Simanaitis Says

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HOME FIELD for my Microsoft Flight Simulator is Santa Ana, California; formally SNA. (See And, sure enough, in the late 1920s there was a Santa Ana Aircraft Company designing and building (at least one) innovative aircraft, the Model VM-1 Santa Ana Monoplane.

The aircraft gets a full page in the Arno Press Classic Airplanes of the 30’s and Aircraft of the Roaring 20’s, its details gleaned from the February 1928, issue of Aero Digest.


Classic Airplanes of the 30’s and Aircraft of the Roaring 20’s, James Gilbert, Advisory Editor, a Volume in Flight—Its First Seventy-Five Years, Arno Press, 1980. The book is listed at

The Santa Ana Model VM-1 is a three-place enclosed-cabin high-wing monoplane, a common enough layout for the era but with innovations designed to enhance production and performance.


A particularly airy cabin was part of the VM-1’s charm. This and other images from Classic Airplanes of the 30’s and Aircraft of the Roaring 20’s.

Its wing is made of two interchangeable panels, with separately fabricated wing tips. At the tail, its balanced elevators, left and right, are interchangeable with its vertical rudder. Both sides of the split-arch landing gear use interchangeable hardware. These design features offered low-cost manufacturing and upkeep and also translated into a minimum investment in spares on the part of a dealer.


Interchangeability of elements was a key feature of the Santa Ana.

The VM-1 was fitted with an 80-hp Anzani six-cylinder radial engine. This was something of a rarity, in that most radials have an odd number of cylinders for reasons of dynamic balance. The earliest of Anzani engines (one powering Louis Blériot’s 1908 Type XI, for instance) was a three-cylinder, though arranged fan-fashion, not spaced at 120 degrees. (See The Santa Ana’s powerplant was designed, in a sense, as a pair of these.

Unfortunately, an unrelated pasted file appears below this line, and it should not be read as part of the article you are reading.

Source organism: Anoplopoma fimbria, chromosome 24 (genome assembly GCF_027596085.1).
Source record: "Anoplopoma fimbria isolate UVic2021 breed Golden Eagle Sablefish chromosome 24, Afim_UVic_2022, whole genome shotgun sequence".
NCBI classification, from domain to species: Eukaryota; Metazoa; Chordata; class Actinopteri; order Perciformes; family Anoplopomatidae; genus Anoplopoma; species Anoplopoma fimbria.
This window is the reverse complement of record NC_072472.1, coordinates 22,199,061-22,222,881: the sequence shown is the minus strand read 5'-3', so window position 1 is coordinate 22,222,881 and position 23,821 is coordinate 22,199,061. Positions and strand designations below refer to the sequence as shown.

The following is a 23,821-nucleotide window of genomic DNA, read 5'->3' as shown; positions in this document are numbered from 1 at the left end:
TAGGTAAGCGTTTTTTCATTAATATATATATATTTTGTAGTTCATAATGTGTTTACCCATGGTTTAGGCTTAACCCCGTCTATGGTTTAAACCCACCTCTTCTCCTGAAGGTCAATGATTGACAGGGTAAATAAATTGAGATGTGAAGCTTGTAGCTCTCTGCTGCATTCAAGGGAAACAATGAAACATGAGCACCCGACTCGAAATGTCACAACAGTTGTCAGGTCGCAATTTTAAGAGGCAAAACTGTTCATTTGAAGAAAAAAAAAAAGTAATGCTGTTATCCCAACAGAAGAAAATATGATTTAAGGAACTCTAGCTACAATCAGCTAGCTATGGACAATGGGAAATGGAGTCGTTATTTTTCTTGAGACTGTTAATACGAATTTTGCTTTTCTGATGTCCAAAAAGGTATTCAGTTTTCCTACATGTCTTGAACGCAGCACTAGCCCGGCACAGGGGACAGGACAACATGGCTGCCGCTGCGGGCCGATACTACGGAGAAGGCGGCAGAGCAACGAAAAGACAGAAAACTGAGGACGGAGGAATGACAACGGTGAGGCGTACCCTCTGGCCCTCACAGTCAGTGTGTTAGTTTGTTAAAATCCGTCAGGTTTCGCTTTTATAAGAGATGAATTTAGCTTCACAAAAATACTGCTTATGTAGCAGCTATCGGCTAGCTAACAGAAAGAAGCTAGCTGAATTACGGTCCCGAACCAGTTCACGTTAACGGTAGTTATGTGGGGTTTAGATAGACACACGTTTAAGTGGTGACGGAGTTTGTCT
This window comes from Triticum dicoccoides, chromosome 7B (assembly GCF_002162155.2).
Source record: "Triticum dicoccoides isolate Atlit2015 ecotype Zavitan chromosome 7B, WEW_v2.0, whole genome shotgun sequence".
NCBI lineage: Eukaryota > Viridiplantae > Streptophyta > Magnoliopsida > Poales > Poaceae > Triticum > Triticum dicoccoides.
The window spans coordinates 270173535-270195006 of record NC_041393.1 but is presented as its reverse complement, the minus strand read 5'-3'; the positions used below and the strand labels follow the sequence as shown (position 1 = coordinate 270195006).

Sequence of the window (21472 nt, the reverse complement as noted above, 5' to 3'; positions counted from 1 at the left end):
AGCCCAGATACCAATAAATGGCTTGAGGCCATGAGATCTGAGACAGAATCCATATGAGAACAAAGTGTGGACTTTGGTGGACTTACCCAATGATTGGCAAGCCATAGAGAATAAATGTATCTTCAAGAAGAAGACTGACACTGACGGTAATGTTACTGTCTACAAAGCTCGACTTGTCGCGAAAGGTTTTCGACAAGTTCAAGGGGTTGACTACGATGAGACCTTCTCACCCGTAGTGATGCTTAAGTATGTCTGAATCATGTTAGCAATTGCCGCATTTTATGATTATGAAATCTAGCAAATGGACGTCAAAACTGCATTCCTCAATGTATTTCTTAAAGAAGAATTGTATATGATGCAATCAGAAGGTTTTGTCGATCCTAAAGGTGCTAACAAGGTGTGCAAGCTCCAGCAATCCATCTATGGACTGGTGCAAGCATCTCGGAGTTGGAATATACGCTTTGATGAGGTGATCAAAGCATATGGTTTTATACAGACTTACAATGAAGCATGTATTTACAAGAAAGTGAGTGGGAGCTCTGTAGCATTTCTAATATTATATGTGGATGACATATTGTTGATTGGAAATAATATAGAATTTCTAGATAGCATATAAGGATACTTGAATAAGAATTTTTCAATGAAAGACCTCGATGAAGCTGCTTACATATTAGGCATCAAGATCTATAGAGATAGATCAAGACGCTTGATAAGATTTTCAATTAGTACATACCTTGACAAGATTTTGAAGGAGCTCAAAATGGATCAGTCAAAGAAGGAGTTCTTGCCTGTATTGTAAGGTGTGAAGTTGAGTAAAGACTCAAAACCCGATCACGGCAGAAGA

Evident here are the VM-1’s interchangeable landing gear and six-cylinder radial engine.

The Santa Ana’s motor mount was detachable. According to technical specifications, “almost any new type radial air-cooled engine up to 150 horsepower can be fitted.”

Performance data, “while given as estimates, have mostly been proven in actual flight tests.” With Anzani power, “the time required for take-off with a 140-pound pilot and two passengers of 140 and 165 pounds was just 20 seconds.”


The Santa Ana, sans propeller spinner. Image from

The Santa Ana’s wingspan of 38 ft. 3 in. is just a little larger than a modern Cessna 172R’s 36 ft. 1 in. The aircraft’s empty weight was given as 850 lbs.  (The Cessna’s is about twice this, with twice the power as well.)

Maximum speed of the VM-1 was 90 mph; its cruising range, 500 miles. Corresponding data for a modern Cessna 172R are beyond 180 mph and 800 miles, respectively.


A work in progress; my GMax Santa Ana Monoplane over its namesake airport.

Somehow, though, a Cessna lacks the charm of the Santa Ana. Plus, returning momentarily to my Flight Simulator aeroplane-building hobby, I note that Microsoft has already provided a Cessna as a default aircraft. Hence, the 1928 Santa Ana VM-1 Monoplane is my latest GMax time-gobbler. ds

© Dennis Simanaitis,, 2014

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